Ordinary Parent's Guide to Teaching Reading Audio
The Audio Companion CD features correct pronunciation of the phonetic sounds learned in the program through rhymes and songs.
With her reputation firmly established as an educator, the author of the Well-Trained Mind, Jessie Wise, shares the phonics teaching methodology first utilized with her own children and most recently "beta-tested" with her grandchildren. The result is this manual. While I'm hesitant to imply that any homeschooling parent is "ordinary," the premise here is that there are no extraordinary or "professional" skills needed in order to teach a child to read. In fact, this manual reads like an extension of common sense parenting. While Part 1 starts right off with the phonics lessons, you might want to read Part 2 first. Here, the "ordinary" parent find sections on preparing a young child to be a reader, managing the reading session, encouraging a child to be a reader, and a complete index to the lessons as well as a collection of questions and answers.
The phonics instruction starts with short-vowel sounds; then it progresses through consonant sounds; short-vowel words; two-consonant blends; consonant digraphs; three-consonant beginning blends; long-vowel sounds; silent-e words; long-vowel sound spellings; other vowel sound spellings; other spellings for short-vowel sounds; silent letters; r-changed vowels; two-syllable words; other letter patterns and silent letters; possessive words and contractions; other spellings for the long-e sound; plural and hyphenated words; three-syllable words; endings, suffixes, and prefixes; more letter patterns; and a final section on homonyms, homophones, and homographs. Following a typical pattern, lessons are scripted with necessary supplies clearly noted. Intermingled with the instructor's words are explanations of phonics specifics [i.e. ng looks like a consonant blend (two distinct sounds blended together), but it is actually a consonant digraph (two letters representing a single speech sound)]. These explanations are extremely helpful for the "ordinary" parent who wishes to understand phonics terminology. Repetition, in the form of chants, reinforces the sounds being introduced. The child reads directly from the manual - sometimes individual words, sometimes sentences, sometimes rhymes, sometimes little stories - all in large print. There is a cleverness permeating the reading material; a tendency toward alliteration and rhyme resulting in what might be classified as tongue twisters. Starting with the lessons on two-consonant blends, the author introduces the "Two Review and One New" teaching technique. This is a combination of noting lessons where total mastery was not quite achieved and reviewing those lessons along with the most recently covered lesson ("review two") and introducing the new lesson. While not present in every lesson, reinforcement activities are interspersed among the instruction such as the "eat a treat" game or use of a magnetic alphabet board. Occasionally additional supplies like the magnetic alphabet board are needed for optional activities, but usually blank index or printed cards and a pen are the only supplies needed. If you want to save yourself the prep time, however, a set of 320 pre-printed cardstock flashcards are available which correlate with the lessons in the book. The Audio Companion CD is another additional but helpful resource which features correct pronunciation of the phonetic sounds learned in the program through rhymes and songs.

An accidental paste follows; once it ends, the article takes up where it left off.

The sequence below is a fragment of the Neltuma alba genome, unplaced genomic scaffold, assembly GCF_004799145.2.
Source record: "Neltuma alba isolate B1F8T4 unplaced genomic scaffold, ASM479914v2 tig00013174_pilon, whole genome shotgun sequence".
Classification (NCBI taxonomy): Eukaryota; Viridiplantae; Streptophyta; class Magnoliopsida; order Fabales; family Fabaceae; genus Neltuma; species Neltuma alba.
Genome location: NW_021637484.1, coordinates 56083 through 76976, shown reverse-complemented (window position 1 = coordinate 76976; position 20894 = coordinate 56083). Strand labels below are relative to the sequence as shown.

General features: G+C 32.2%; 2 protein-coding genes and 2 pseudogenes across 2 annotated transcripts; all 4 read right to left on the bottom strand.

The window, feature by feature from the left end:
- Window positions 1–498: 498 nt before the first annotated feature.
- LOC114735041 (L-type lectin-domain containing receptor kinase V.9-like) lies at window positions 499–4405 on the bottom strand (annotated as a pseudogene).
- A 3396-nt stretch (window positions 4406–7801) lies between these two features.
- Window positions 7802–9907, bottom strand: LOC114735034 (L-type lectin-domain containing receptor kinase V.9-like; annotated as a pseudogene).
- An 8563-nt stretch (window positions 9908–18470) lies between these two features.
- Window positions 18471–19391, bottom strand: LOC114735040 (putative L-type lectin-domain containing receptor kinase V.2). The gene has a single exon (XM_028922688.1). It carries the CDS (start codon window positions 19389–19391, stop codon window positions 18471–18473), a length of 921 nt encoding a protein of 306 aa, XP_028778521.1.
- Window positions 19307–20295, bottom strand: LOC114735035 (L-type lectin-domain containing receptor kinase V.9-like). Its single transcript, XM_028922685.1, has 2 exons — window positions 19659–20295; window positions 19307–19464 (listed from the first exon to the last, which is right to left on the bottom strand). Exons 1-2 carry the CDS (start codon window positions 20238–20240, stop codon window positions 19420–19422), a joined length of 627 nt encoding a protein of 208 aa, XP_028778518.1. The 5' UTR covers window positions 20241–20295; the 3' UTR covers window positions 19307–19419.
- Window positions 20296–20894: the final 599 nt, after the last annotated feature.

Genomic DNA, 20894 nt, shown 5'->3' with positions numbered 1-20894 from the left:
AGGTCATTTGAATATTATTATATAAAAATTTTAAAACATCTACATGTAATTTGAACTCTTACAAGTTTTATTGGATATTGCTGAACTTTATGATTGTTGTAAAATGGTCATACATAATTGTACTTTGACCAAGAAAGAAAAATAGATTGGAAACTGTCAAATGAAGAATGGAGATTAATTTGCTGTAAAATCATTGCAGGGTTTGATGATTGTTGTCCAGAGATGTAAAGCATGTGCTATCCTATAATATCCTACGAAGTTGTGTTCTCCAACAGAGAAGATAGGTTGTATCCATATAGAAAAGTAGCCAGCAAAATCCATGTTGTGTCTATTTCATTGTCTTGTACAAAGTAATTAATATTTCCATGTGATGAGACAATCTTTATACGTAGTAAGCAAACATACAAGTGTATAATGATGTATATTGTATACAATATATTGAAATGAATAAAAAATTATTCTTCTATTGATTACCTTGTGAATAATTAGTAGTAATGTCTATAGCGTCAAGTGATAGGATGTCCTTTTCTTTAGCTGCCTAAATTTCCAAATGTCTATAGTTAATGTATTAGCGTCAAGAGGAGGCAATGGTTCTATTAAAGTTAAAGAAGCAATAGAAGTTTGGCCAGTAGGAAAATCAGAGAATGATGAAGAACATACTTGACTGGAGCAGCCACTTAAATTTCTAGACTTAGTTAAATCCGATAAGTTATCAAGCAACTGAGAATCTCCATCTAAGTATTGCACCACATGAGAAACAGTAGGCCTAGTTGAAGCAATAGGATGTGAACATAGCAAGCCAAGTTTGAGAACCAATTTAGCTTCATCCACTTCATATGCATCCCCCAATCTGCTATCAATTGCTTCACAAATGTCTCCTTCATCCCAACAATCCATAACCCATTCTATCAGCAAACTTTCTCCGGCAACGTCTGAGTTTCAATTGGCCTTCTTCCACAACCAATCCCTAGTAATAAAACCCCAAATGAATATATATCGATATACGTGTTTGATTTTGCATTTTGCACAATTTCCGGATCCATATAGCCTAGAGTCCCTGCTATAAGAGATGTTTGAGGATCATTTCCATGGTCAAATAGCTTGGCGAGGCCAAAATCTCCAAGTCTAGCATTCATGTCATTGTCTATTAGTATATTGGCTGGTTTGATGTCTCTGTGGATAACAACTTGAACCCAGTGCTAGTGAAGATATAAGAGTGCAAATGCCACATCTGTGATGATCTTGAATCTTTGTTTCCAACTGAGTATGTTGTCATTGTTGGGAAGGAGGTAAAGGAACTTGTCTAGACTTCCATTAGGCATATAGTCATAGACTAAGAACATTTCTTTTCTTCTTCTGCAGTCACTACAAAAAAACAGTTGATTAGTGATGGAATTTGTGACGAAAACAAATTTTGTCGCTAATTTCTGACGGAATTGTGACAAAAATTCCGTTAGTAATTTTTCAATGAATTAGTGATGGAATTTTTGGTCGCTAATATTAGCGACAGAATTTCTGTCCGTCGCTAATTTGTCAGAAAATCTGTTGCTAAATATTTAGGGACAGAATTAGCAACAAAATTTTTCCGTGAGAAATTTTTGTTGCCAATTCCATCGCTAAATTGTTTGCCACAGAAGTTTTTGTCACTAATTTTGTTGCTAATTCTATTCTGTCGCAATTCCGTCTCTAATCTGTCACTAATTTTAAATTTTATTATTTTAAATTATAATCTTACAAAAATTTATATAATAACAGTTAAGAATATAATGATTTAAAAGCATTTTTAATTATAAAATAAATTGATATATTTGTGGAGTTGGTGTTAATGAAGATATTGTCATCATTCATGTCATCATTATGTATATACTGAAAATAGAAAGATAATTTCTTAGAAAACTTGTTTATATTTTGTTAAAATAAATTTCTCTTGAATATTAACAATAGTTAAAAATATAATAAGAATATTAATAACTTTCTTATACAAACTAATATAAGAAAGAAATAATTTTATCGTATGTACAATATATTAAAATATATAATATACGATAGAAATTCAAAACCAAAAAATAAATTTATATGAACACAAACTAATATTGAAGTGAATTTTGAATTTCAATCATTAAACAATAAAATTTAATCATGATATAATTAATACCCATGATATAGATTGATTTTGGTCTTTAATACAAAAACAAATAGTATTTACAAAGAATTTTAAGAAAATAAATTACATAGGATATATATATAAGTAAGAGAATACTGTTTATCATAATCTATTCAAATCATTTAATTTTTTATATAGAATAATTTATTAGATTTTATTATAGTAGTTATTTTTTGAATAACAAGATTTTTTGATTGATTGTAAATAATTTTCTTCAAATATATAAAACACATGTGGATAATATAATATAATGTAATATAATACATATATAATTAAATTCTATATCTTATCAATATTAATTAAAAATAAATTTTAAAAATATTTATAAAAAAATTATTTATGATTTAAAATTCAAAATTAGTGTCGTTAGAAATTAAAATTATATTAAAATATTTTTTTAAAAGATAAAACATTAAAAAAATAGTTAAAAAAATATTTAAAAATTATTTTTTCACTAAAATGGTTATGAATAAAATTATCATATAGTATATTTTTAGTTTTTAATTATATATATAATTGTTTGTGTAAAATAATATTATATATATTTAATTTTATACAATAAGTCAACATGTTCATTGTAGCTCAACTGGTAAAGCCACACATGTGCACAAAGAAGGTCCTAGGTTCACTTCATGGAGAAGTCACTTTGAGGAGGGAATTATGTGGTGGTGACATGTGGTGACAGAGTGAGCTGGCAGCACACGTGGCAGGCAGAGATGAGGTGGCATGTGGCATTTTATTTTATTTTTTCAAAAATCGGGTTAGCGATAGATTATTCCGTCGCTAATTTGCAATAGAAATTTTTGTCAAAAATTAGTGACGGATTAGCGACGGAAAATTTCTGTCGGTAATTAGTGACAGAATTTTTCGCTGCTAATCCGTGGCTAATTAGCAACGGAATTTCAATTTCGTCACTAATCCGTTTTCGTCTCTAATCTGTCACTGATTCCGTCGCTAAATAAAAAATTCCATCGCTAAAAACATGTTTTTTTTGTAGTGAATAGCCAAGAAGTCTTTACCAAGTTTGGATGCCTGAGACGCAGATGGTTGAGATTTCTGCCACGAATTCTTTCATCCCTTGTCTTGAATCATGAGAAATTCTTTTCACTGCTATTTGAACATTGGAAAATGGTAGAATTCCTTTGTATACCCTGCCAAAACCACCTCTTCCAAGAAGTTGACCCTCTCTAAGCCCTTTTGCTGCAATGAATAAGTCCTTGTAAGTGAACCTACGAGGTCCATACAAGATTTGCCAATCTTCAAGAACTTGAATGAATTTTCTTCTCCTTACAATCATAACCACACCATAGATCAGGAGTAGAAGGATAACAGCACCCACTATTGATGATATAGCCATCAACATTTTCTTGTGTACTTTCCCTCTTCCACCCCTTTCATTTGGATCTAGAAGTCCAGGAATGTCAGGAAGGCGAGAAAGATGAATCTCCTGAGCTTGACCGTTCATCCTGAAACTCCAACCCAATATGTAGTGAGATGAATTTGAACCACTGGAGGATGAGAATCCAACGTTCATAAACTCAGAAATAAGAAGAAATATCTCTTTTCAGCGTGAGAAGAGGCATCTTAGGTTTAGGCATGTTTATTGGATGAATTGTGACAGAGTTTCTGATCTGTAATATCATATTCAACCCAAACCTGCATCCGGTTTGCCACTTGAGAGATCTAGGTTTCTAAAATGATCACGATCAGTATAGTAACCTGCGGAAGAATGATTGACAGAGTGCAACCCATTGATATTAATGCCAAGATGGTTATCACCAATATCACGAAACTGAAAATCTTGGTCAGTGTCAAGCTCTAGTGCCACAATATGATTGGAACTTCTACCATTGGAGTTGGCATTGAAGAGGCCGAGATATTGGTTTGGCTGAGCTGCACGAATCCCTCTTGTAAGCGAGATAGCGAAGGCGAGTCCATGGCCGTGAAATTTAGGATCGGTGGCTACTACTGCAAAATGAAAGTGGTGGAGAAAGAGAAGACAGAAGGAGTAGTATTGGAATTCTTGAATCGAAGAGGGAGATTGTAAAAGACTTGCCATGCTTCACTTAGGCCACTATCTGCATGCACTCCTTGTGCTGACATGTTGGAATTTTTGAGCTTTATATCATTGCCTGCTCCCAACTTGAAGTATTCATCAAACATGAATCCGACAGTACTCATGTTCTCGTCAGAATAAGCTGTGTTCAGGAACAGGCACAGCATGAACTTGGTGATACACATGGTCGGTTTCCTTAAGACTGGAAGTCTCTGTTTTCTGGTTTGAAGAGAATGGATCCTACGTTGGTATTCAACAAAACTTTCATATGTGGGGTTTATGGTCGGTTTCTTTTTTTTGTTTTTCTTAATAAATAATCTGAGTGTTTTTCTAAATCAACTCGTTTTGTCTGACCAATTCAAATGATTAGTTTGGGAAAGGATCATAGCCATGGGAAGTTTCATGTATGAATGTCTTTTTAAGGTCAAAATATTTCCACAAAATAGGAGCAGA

Readers of the Well-Trained Mind will not be surprised to learn Mrs. Wise suggests reading instruction can typically be started with a four or five year old and sometimes with a three year old. For these young ones, introductory lessons can be short - ten minutes - and gradually progress to a more usual timeframe of thirty minutes. Effective phonics/reading instruction requires the teacher to be continually patient and for teaching sessions to be frequent and consistent (i.e. daily). Mrs. Wise similarly maintains that reading, writing, and spelling instruction should be sequential rather than simultaneous.
In summary, with this program the "ordinary" parent is given an extremely usable and comprehensive tool not only for teaching reading but also for learning and understanding the dynamics of phonics instruction and for reinforcing the importance of a disciplined learning environment. 370 pgs. ~ Janice
Programs in this section focus primarily on teaching children to read, and may not provide comprehensive instruction in reading comprehension, spelling, writing, or other language skills. Arranged roughly by grade.